Rising mental health concerns in COVID19
As the COVID19 pandemic continues, many people are experiencing a level of uncertainty, which they are unfamiliar with. As they shelter in place, they may struggle without some of their once familiar routines and social contacts; they may feel a lack of control, a heightened sense of anxiety, trauma, powerlessness, and grief. Social media has exploded with strategies to cope with these unfamiliar circumstances and what is increasingly being referred to as a “new normal.”
Lived experiences of mental illness
For people with lived experience of mental illness facing uncertainty like this may be all too familiar. Although every person living with a mental illness has their own unique experience, they share challenges in relation to navigating uncertain environments and systems. Many people with lived experience of mental illness work for years to develop coping strategies as well as find the support they need in their homes, communities, and formal systems of care. In some ways, you might say that people living with mental illness have learned to live with a level of comfort around uncertainty and fear. More importantly, in the process of recovery, people living with mental illness develop critical resources for themselves through formal systems and within their communities.
Let’s learn from the recovery experts
We have a lot to learn from people with lived experience of mental illness. Through the process of recovery, people with lived experience of mental illness develop a language to communicate what they are experiencing with others around them. When people talk about experiences of mental illness, others around them learn to understand and support them. This also creates a space where mental illness is not taboo, but a part of everyday life. Coping with symptoms becomes “normal” and not something that should be avoided or stigmatized. In this respect, COVID19 may actually normalize some aspects of mental illness, specifically anxiety and fear. It may challenge us all to be more empathetic, flexible and accepting and change our response to mental health problems.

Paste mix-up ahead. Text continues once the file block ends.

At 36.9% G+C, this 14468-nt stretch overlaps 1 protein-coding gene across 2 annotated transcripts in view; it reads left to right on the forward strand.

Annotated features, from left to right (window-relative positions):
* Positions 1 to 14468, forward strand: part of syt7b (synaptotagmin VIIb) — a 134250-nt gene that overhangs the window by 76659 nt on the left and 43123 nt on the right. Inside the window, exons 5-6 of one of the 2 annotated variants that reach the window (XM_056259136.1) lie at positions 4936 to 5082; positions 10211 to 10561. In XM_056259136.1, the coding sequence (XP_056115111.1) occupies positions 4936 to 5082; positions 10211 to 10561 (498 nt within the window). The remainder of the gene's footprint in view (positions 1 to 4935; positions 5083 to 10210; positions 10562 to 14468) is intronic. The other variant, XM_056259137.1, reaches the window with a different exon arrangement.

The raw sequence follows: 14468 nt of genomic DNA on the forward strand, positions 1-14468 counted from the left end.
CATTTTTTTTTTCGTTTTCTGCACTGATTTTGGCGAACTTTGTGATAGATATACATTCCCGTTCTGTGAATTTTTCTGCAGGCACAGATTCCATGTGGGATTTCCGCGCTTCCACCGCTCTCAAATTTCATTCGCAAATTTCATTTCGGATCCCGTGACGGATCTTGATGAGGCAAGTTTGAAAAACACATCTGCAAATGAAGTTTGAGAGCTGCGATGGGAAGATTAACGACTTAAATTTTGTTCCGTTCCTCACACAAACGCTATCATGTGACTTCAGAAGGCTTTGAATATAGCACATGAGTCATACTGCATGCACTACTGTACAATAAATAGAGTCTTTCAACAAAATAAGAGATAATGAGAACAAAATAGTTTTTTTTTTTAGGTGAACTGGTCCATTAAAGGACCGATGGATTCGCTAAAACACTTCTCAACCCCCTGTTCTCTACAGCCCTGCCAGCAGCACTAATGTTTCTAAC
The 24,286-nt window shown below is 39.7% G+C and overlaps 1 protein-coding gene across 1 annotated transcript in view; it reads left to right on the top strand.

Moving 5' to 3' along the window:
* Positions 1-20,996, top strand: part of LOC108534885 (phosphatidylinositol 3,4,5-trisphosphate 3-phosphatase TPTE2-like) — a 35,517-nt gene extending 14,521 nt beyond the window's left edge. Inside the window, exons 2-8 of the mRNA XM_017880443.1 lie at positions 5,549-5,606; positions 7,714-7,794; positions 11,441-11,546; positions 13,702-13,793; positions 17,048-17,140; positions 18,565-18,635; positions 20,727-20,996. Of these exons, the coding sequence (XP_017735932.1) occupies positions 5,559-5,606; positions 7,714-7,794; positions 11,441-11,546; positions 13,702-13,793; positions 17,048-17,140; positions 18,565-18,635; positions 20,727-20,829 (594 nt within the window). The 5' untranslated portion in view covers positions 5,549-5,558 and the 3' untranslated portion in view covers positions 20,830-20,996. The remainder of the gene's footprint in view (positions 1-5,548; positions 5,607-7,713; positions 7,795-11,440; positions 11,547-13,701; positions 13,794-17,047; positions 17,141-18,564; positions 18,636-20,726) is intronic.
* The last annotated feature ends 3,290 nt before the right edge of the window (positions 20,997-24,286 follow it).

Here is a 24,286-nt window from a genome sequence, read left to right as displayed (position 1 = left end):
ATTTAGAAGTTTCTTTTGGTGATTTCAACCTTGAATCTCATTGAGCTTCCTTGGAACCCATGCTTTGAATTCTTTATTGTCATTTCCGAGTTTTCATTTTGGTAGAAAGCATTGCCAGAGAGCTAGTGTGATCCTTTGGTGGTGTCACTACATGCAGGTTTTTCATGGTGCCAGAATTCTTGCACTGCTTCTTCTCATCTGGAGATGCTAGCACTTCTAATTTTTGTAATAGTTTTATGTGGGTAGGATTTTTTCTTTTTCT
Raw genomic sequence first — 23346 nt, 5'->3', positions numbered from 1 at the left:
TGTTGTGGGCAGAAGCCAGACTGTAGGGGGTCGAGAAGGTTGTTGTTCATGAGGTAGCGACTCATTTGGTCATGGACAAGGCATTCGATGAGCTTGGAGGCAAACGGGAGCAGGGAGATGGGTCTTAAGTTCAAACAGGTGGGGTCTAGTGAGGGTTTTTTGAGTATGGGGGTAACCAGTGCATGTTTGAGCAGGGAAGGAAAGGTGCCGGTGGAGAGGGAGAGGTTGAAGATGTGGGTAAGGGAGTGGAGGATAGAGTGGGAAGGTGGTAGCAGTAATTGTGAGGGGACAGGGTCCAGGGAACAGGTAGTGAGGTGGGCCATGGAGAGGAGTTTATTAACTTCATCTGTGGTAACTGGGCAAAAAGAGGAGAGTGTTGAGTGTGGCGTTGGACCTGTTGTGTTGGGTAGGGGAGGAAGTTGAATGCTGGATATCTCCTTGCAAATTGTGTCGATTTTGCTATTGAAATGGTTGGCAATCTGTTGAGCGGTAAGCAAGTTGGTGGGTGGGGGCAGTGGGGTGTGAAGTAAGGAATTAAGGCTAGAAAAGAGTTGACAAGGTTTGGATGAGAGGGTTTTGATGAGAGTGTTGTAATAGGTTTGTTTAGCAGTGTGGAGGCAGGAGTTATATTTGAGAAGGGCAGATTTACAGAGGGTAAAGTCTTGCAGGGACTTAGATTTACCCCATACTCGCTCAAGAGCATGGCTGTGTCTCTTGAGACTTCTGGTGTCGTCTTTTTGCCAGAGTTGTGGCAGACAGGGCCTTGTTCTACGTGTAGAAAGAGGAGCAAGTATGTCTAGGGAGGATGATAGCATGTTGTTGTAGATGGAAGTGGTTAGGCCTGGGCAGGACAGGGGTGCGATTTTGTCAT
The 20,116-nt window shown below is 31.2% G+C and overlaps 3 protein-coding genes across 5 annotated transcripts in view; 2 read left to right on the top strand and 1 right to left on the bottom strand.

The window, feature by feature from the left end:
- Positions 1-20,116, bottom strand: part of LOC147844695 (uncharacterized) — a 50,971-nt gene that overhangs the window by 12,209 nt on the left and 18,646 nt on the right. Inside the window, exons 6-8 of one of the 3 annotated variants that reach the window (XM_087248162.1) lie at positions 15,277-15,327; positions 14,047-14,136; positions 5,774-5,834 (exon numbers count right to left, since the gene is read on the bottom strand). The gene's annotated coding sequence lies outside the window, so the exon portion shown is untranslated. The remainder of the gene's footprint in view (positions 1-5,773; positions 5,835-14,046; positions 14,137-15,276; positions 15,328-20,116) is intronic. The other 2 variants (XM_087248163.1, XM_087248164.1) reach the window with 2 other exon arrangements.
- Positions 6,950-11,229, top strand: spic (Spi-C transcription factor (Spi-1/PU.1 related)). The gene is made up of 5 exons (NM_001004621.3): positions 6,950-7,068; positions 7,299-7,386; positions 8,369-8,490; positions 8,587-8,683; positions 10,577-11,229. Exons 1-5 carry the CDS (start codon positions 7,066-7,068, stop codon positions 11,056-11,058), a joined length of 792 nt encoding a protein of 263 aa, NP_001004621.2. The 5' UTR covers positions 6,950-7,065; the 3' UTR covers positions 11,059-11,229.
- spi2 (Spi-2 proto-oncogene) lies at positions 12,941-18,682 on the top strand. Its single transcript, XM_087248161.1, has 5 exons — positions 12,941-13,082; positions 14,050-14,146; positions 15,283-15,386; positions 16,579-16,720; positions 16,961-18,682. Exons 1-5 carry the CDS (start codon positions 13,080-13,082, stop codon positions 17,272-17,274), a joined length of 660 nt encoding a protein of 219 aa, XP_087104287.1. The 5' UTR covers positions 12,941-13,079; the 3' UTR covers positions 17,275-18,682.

Not the new normal but a chance for change
Due to COVID 19, some mental health service providers are increasingly relying on technological solutions to support mental health needs. Now that is the safest and most appropriate option, but it is not an optimal solution in the longer term. The social and physical distancing associated with COVID19 is not our “new normal.” In fact, COVID19 is a chance to change our collective response to many challenges in the world around us. It is a chance to develop greater empathy toward others and reduce stigma. It is a chance to reach out (now at a social distance) to develop personal supports and community resources. It is a chance to reflect on how we make resources such as therapy more accessible financially and geographically. It is a chance to develop a broader base of peer supports to augment professional helpers work. It is a chance to ensure access to good information. It is a chance to exercise our rights and ask for help at all levels—in our workplace and communities and from our government. Our collective experience and response to mental health problems depends on our ability to have these conversations now and include recovery experts.
Dr. Rachel Herron is the Canada Research Chair in Rural and Remote Mental Health at Brandon University
Candice Waddell is a Registered Psychiatric Nurse and a Professor in the Department of Psychiatric Nursing at Brandon University
Richard Whitfield is a Mental Health Advocate